Small Business Bookkeeping: Three Methods Explained
Small Business Bookkeeping
Let’s face it. You didn’t start a business to become a bookkeeper. According to a TD Bank survey, more than half of all business owners say that bookkeeping is their least favorite task.
Small business bookkeeping can be time consuming and difficult. And bookkeeping mistakes can be costly. But no matter how tedious bookkeeping may be—it’s an important function of any successful business.
The Right Bookkeeping Option for Your Small Business
Choosing the right option for your business can be difficult. Today’s landscape is crowded with hundreds of accounting firms and software solutions to choose from. You can ask around, but what works for one business owner may not work well for you and your business.
Before you can even begin to consider which service provider to choose, you first have to decide which method is right for your business.
When it comes to bookkeeping methods, there are three main options. We’ve gathered the most important information for each, including how they work and what they mean for your business.
The “Traditional” Method: Accounting Firms
The most traditional method of bookkeeping is to hire an accountant or accounting firm. These physical firms and freelancers do offer some benefits over the DIY method— including the fact that you’ll barely have to lift a finger. You’ll also be privy to their expert insight, which can be a big deal if you want someone who’s only a phone call away.
This traditional method also often comes with higher fees and slower turnaround times. It’s common to be charged high hourly fees for consultations, which can make it hard to determine exactly how much money you’ll be spending on bookkeeping each month or year.
If you use the traditional method you’ll have to decide whether you’d like to hire an in-house bookkeeper or an external accounting firm. Both methods can be expensive, between providing salary and benefits to in-house hires or paying high hourly fees to external firms. Business owners should evaluate all costs associated with each option before deciding which traditional bookkeeping option they’d like to move forward with.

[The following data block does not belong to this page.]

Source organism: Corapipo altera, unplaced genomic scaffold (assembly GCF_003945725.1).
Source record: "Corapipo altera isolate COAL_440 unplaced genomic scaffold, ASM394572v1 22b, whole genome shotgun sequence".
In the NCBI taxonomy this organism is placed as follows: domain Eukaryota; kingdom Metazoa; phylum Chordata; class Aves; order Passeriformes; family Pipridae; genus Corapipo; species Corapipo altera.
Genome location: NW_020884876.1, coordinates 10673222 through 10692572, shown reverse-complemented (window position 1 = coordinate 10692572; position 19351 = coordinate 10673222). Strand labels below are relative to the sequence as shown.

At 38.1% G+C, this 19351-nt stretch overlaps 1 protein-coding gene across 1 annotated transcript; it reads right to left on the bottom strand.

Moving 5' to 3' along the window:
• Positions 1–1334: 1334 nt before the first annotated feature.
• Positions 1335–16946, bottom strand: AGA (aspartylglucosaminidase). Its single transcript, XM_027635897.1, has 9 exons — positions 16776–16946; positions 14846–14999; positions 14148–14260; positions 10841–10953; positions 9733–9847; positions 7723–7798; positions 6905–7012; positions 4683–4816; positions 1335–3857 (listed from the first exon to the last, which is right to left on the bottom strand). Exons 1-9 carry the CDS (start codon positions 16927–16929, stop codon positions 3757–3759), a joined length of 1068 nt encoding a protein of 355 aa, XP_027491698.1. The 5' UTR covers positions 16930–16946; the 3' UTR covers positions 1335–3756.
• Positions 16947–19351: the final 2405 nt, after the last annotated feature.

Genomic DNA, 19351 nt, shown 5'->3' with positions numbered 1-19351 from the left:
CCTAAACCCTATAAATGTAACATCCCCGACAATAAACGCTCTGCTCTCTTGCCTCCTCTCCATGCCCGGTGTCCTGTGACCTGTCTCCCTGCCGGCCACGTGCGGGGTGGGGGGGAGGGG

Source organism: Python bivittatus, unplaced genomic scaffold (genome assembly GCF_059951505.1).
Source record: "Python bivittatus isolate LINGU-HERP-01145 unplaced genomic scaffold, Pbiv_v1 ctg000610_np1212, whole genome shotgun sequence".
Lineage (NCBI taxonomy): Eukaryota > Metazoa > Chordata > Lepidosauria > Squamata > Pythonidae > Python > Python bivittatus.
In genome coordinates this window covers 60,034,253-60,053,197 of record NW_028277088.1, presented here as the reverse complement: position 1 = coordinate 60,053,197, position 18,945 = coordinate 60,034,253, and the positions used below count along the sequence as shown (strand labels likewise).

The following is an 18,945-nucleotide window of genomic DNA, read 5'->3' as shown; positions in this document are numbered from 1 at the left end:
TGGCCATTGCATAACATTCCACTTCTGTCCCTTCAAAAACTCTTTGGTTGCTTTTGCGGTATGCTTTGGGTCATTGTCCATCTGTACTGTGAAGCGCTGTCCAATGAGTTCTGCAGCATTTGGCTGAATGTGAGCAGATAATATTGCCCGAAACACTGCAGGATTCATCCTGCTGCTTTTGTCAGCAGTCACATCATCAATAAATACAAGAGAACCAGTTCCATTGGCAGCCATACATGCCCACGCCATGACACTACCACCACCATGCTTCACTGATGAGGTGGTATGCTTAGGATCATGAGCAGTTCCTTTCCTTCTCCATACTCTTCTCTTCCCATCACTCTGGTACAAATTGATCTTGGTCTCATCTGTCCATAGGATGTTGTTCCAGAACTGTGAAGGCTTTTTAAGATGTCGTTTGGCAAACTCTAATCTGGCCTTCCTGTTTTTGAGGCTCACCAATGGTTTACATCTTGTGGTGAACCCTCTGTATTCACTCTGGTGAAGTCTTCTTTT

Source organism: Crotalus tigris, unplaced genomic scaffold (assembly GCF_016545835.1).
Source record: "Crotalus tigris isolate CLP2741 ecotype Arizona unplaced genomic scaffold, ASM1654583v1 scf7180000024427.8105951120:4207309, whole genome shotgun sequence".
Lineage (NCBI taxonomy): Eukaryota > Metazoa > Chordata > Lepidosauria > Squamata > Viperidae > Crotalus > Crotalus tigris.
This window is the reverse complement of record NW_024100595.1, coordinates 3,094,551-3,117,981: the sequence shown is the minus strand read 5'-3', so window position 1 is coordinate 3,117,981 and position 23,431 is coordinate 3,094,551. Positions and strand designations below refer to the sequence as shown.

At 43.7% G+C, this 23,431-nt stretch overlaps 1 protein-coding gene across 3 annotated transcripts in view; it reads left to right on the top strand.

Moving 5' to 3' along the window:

The “Semi-Traditional” Method: DIY Software
DIY software is an increasingly popular bookkeeping option for business owners. Companies like Quickbooks provide robust software that can help facilitate advanced accounting functions. These software platforms can also help business owners save the expense associated with hiring a traditional accountant. Although this is a great option for some, it may not be optimal for all business owners.
Having a great software license doesn’t necessarily make you knowledgeable about the US tax code, regulations, or other complex bookkeeping functions. You will want to be careful not to miss out on deductions, disqualify yourself as a compliant business, or face IRS auditing through improper tax filing.
Even if you feel confident in your accounting skills, owners should still consider the value of their personal time. Anyone who has started a business knows what it’s like to be pulled in different directions every day. Bookkeeping is a time consuming task, and you’ll need to ask yourself if reconciling transactions is the best use of your time.
The “Fully Automated” Method: Software as a Service
The third and final option are software as a service options. This hybrid option provides the best of both worlds, giving users access to customized software as well as a dedicated bookkeeper. Instead of having to reconcile your own transactions, a bookkeeper will do it for you.
Some of these services offer unlimited consultation at no hourly cost. Many of them prefer to follow the “Netflix” model of a monthly flat-rate fee. This gives many business owners the comfort of knowing they can reach out for advice without fear of incurring extra costs.
This software as a service option will not be for everyone. If you manage an extremely large or complicated corporation, you’ll likely want to go with more traditional methods. However, for the majority of business owners this bookkeeping framework is likely to be the most inclusive and cost effective.
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